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USDA NRCS Announces Funding Opportunity to Adopt Conservation Practices through EQIP

 

NASHVILLE, September 28, 2018 - The United States Department of Agriculture Natural Resources Conservation Services (NRCS) is announcing a funding opportunity through the Environmental Quality Incentives Program (EQIP) to facilitate the adoption of conservation practices for several of the NRCS National Initiatives and Special Projects.  To be considered in this fiscal year (FY) 2019 first funding cycle, applications must be received by Friday, November 2, 2018.

“While we accept applications for this program on a continuous basis, only the applications received by November 2 will be considered for funding this fiscal year,” said Sheldon Hightower, Tennessee NRCS State Conservationist. “This early sign-up places a priority on water quality, water conservation, and promotes soil health practices by offering assistance to landowners to address resource concerns on eligible agricultural land.”

EQIP is an incentives-based program that provides technical and financial assistance to eligible private landowners for conservation systems such as animal waste management facilities, irrigation system efficiency improvements, fencing, and water supply development for improved grazing management, riparian protection, and wildlife habitat enhancement.

For more information contact Bedford County Soil Conservation District - (931) 684-1441 ext. 3.

TDA Agricultural Resources Conservation Fund - Accepting Applications

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July 16, 2018 - The ARCF provides cost-share assistance to Tennessee landowners to install Best Management Practices (BMPs) that reduce agricultural water pollution.  This assistance is facilitated primarily through Soil Conservation Districts although Resource Conservation and Development Councils, universities, and other agricultural associations may participate.

A wide range of BMPs are available for cost-share, from those that curtail soil erosion to ones that help to remove pollutants from water runoff from agricultural operations.  Landowners may be eligible to receive up to 75% of the cost of a BMP installation.  Part of the fund is available for educational projects which raise awareness of soil erosion/water quality problems and promote BMP use.

For more information contact Bedford County Soil Conservation District - (931) 684-1441 ext. 3.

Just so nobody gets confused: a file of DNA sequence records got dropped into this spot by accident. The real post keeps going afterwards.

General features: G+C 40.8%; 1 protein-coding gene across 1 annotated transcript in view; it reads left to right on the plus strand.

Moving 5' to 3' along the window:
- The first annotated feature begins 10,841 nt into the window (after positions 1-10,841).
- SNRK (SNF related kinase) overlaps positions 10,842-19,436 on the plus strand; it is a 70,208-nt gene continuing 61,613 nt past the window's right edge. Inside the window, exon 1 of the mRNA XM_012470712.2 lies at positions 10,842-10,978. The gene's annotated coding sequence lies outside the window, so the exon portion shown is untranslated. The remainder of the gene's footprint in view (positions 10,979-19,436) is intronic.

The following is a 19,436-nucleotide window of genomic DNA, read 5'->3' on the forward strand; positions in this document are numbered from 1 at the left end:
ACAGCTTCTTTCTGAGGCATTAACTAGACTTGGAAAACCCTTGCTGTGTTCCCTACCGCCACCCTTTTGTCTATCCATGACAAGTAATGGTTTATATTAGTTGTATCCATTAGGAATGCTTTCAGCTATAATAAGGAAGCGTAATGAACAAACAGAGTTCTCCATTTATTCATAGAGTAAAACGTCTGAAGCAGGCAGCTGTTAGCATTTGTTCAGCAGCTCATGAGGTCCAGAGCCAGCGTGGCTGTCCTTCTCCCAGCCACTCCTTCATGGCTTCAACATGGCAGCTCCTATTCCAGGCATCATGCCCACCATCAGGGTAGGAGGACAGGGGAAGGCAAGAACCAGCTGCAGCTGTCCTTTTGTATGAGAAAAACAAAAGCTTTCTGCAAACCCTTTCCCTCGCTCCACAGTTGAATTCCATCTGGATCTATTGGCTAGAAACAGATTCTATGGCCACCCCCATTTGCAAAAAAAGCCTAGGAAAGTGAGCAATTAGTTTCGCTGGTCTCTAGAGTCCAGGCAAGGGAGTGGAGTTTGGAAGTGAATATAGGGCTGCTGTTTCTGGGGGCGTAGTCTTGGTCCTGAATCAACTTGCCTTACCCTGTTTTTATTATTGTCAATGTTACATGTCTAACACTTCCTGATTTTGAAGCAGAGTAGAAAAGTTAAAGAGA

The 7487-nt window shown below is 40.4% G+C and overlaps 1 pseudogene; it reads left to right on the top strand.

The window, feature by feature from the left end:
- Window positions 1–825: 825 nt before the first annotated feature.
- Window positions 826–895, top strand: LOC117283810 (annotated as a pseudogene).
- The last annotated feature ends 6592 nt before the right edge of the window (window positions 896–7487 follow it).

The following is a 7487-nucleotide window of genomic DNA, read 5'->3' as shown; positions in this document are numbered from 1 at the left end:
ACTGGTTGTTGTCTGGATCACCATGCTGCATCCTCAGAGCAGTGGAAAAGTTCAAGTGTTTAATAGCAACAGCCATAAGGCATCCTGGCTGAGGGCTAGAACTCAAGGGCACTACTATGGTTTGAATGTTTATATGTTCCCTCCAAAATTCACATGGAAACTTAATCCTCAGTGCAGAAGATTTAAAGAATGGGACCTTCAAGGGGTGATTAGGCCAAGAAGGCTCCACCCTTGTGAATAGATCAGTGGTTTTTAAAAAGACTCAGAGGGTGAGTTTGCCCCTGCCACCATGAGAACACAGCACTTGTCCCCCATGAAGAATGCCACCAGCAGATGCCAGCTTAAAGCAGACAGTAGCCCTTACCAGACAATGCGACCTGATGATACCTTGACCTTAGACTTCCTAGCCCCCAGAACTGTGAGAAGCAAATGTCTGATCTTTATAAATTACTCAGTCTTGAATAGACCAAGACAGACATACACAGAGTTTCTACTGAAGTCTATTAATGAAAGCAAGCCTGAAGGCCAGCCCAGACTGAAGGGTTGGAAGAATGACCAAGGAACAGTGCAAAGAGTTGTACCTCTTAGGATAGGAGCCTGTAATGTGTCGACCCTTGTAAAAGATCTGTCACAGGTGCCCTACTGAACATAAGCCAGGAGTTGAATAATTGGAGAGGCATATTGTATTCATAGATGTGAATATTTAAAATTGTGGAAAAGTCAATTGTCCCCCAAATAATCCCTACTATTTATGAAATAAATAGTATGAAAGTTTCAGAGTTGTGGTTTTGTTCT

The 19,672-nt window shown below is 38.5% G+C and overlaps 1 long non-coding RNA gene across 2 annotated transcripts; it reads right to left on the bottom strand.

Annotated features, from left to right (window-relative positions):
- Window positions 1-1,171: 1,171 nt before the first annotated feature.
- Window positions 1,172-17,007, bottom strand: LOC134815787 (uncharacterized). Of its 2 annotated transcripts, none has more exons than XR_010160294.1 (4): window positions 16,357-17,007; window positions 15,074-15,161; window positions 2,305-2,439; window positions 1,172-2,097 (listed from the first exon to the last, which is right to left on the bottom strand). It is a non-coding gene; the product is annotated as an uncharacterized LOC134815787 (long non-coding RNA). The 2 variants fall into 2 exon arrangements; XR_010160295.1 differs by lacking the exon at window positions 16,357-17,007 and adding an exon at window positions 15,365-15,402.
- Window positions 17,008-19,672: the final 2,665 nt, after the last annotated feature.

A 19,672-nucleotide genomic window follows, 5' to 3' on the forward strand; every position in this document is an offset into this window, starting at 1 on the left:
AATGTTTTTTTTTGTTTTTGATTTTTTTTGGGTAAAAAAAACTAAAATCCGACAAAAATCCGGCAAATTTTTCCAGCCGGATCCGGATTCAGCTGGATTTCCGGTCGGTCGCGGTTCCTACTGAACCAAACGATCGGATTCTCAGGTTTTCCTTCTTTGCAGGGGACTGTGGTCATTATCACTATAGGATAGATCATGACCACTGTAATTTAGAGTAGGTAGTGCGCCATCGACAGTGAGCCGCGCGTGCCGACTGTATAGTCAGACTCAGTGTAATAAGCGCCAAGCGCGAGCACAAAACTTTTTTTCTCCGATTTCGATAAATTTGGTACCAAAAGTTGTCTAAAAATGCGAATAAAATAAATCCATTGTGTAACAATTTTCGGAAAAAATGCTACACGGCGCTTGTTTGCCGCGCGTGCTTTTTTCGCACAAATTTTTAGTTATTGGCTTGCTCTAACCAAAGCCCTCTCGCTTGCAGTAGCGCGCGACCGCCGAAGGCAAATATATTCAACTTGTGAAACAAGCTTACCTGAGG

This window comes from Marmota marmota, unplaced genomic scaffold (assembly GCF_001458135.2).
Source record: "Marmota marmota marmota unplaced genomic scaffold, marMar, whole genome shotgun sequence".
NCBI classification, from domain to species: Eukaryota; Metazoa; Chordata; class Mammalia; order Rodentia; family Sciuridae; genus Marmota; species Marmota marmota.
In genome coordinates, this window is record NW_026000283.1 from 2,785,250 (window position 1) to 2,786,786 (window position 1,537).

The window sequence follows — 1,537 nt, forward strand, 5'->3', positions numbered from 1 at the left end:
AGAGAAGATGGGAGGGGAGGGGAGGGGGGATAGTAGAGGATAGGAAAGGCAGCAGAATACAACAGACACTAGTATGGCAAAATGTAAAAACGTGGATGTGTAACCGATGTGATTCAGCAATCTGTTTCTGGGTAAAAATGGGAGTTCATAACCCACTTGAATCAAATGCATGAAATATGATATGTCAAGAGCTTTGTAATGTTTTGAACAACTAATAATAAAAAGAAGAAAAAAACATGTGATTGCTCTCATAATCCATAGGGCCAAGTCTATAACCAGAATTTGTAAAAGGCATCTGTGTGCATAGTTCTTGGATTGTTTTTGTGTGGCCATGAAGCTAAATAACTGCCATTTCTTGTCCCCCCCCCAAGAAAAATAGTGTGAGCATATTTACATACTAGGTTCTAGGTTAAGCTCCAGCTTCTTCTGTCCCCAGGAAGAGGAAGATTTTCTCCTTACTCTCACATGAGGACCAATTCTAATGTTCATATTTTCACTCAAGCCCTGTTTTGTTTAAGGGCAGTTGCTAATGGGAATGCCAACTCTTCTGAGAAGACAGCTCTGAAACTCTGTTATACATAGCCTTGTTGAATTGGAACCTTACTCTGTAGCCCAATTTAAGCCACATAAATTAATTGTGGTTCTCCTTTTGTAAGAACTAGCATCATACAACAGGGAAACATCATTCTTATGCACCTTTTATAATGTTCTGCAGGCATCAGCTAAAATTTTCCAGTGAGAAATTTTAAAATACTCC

USDA Offers Assistance to Protect Privately-Owned Wetlands, Agricultural Lands and Grasslands

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NASHVILLE, Nov. 17, 2017 – The U.S. Department of Agriculture (USDA) encourages people and groups wanting to protect critical wetlands, agricultural lands and grasslands to consider enrolling their property into conservation easements. This year, USDA’s Natural Resources Conservation Service (NRCS) plans to invest $250 million in technical and financial assistance to help private landowners, tribes, land trusts, and other groups protect these valuable lands.

The Agricultural Conservation Easement Program (ACEP) focuses on restoring and protecting wetlands as well as conserving productive agricultural lands and grasslands. Landowners are compensated for enrolling their land in easements.

“Protecting these lands preserves Tennessee’s heritage, natural resources and open space,” said Kevin Brown, NRCS State Conservationist in Tennessee. “Easements are also important tools for people who are trying to improve the management of their land.”

Applications for ACEP are taken on a continuous basis, and they are ranked and considered for funding several times per year.

The 2014 Farm Bill created ACEP, merging together several easement programs into one. In the last year, easements have protected 1,130 acres in the state and nearly 300,000 acres nationwide.

Wetland Reserve Easements

Through ACEP wetland reserve easements, NRCS helps landowners and tribes restore and protect wetland ecosystems. Wetlands are one of nature’s most productive ecosystems providing many ecological, societal and economic benefits.

“Seventy-five percent of the nation's wetlands are situated on private and tribal lands,” Brown said. “Wetlands provide many benefits, including critical habitat for a wide array of wildlife species. They also store floodwaters, clean and recharge groundwater, sequester carbon, trap sediment, and filter pollutants for clean water.”

Wetland conservation easements are either permanent or for 30 years. Eligible lands include farmed or converted wetlands that can successfully be restored, croplands or grasslands subject to flooding, and riparian areas that link protected wetland areas. As part of the easement, NRCS and the landowner work together to develop a plan for the restoration and maintenance of the wetland.

Agricultural Land Easements

Through ACEP agricultural land easements, NRCS provides funds to conservation partners to purchase conservation easements on private working lands. This program helps keep working lands working, especially in areas experiencing development pressure.

Partners include state or local agencies, non-profits and tribes. Landowners continue to own their property but voluntarily enter into a legal agreement with a cooperating entity to purchase an easement. The cooperating entity applies for matching funds from NRCS for the purchase of an easement from the landowner, permanently protecting its agricultural use and conservation values. Landowners do not apply directly to NRCS for funding under this program.

Easements are permanent. Eligible lands include privately owned cropland, rangeland, grassland, pastureland, and forestlands.

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